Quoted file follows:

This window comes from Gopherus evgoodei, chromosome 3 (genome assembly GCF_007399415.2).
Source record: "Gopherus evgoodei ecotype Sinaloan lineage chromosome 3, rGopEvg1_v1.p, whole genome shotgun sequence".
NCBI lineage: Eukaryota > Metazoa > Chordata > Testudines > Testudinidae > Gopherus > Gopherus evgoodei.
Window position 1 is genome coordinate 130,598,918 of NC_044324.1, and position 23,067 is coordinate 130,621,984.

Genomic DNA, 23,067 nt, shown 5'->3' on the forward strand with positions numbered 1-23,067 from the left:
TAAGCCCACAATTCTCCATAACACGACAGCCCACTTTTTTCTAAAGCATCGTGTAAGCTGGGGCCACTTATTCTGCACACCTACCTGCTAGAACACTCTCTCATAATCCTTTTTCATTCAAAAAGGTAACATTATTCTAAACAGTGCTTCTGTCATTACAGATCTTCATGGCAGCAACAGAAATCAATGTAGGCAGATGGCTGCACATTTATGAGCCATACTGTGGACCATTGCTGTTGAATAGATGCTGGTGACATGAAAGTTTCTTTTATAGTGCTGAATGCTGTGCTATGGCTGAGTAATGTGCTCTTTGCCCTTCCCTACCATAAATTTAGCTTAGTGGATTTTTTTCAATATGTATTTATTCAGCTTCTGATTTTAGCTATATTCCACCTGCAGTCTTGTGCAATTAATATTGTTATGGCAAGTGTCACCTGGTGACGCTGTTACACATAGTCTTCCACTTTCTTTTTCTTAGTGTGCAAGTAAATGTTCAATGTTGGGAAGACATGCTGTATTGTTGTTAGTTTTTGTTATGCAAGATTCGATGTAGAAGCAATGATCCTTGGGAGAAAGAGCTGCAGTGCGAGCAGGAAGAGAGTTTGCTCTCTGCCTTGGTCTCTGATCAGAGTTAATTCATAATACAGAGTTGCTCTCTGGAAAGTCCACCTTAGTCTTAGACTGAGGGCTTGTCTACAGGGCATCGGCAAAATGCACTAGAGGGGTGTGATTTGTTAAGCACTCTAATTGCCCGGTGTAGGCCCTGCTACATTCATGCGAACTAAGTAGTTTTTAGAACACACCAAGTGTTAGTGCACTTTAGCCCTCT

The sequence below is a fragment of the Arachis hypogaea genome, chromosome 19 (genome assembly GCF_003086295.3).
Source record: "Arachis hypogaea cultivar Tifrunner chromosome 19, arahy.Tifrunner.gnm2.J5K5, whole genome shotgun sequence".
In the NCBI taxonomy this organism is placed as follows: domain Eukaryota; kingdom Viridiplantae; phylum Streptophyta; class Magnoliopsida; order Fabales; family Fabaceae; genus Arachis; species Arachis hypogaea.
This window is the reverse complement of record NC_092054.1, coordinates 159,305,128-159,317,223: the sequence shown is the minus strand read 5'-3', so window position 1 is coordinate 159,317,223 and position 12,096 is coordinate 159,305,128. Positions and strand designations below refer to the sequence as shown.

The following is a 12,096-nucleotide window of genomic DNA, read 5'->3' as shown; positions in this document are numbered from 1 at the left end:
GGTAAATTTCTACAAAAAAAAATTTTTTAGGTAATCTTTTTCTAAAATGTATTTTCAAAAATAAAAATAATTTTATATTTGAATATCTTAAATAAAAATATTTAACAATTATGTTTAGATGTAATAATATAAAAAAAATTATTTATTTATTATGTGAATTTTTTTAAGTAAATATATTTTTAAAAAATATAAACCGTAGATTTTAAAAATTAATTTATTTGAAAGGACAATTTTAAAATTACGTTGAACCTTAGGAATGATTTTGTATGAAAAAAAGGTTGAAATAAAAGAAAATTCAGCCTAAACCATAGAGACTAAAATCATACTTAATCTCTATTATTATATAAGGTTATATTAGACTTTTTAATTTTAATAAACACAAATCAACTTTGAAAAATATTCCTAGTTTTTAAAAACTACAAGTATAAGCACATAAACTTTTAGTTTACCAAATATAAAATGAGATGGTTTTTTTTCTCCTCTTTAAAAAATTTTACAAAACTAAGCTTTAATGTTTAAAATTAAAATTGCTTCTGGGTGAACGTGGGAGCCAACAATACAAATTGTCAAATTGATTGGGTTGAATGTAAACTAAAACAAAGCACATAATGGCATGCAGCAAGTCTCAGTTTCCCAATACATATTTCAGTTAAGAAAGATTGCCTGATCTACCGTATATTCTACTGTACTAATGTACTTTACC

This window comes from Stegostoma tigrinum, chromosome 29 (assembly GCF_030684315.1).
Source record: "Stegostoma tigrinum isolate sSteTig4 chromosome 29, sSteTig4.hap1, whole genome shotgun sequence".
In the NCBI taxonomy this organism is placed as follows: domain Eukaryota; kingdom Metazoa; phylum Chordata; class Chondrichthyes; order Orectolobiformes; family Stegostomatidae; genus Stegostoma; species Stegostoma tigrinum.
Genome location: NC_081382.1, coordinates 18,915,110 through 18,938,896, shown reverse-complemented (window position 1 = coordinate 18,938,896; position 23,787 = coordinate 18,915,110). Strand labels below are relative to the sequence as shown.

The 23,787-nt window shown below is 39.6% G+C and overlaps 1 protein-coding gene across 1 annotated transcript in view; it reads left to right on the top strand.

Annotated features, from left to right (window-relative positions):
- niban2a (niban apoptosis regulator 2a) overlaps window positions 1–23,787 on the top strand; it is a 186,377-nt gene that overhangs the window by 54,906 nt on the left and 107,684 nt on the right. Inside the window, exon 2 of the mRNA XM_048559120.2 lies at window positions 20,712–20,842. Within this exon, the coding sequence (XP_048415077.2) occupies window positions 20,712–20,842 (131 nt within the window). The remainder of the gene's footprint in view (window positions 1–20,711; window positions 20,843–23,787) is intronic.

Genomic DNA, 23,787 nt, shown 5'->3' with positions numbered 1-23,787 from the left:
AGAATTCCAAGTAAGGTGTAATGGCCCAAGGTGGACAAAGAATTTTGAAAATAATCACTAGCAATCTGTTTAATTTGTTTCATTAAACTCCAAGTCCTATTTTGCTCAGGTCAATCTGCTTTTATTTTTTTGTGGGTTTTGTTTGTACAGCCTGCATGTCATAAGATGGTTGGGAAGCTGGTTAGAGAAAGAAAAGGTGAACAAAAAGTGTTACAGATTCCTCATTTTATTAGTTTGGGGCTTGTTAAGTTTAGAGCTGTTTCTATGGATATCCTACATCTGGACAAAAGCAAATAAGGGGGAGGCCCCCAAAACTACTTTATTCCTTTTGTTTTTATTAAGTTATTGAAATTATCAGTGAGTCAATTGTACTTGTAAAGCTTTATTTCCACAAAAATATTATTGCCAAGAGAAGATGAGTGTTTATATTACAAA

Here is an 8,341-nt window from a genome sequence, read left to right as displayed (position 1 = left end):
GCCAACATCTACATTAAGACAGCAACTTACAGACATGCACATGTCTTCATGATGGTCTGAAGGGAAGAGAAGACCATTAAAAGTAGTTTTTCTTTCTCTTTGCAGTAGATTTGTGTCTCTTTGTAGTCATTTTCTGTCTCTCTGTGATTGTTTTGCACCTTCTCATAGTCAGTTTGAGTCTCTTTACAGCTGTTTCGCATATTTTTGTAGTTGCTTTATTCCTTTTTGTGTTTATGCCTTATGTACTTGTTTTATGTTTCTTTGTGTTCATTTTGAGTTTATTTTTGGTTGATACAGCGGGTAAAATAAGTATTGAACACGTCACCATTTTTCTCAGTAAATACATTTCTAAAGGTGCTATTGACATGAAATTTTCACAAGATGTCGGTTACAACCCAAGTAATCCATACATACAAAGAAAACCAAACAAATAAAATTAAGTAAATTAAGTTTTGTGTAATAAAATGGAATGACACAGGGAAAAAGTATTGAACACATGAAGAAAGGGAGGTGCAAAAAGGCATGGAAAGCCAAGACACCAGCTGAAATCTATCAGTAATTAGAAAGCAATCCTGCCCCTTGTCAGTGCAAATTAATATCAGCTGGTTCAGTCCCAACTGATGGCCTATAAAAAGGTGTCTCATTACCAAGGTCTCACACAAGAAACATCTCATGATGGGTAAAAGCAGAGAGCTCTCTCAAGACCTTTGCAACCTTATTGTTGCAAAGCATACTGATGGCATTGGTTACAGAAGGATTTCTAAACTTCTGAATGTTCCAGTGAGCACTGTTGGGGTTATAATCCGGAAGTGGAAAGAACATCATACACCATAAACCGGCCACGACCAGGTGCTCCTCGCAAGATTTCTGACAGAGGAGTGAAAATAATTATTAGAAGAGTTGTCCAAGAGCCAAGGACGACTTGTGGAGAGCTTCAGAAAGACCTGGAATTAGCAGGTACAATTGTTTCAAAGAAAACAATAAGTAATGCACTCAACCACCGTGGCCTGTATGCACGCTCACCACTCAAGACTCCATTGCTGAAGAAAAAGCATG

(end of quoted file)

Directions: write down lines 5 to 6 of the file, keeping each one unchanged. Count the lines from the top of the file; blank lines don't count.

Genomic DNA, 23,067 nt, shown 5'->3' on the forward strand with positions numbered 1-23,067 from the left:
TAAGCCCACAATTCTCCATAACACGACAGCCCACTTTTTTCTAAAGCATCGTGTAAGCTGGGGCCACTTATTCTGCACACCTACCTGCTAGAACACTCTCTCATAATCCTTTTTCATTCAAAAAGGTAACATTATTCTAAACAGTGCTTCTGTCATTACAGATCTTCATGGCAGCAACAGAAATCAATGTAGGCAGATGGCTGCACATTTATGAGCCATACTGTGGACCATTGCTGTTGAATAGATGCTGGTGACATGAAAGTTTCTTTTATAGTGCTGAATGCTGTGCTATGGCTGAGTAATGTGCTCTTTGCCCTTCCCTACCATAAATTTAGCTTAGTGGATTTTTTTCAATATGTATTTATTCAGCTTCTGATTTTAGCTATATTCCACCTGCAGTCTTGTGCAATTAATATTGTTATGGCAAGTGTCACCTGGTGACGCTGTTACACATAGTCTTCCACTTTCTTTTTCTTAGTGTGCAAGTAAATGTTCAATGTTGGGAAGACATGCTGTATTGTTGTTAGTTTTTGTTATGCAAGATTCGATGTAGAAGCAATGATCCTTGGGAGAAAGAGCTGCAGTGCGAGCAGGAAGAGAGTTTGCTCTCTGCCTTGGTCTCTGATCAGAGTTAATTCATAATACAGAGTTGCTCTCTGGAAAGTCCACCTTAGTCTTAGACTGAGGGCTTGTCTACAGGGCATCGGCAAAATGCACTAGAGGGGTGTGATTTGTTAAGCACTCTAATTGCCCGGTGTAGGCCCTGCTACATTCATGCGAACTAAGTAGTTTTTAGAACACACCAAGTGTTAGTGCACTTTAGCCCTCT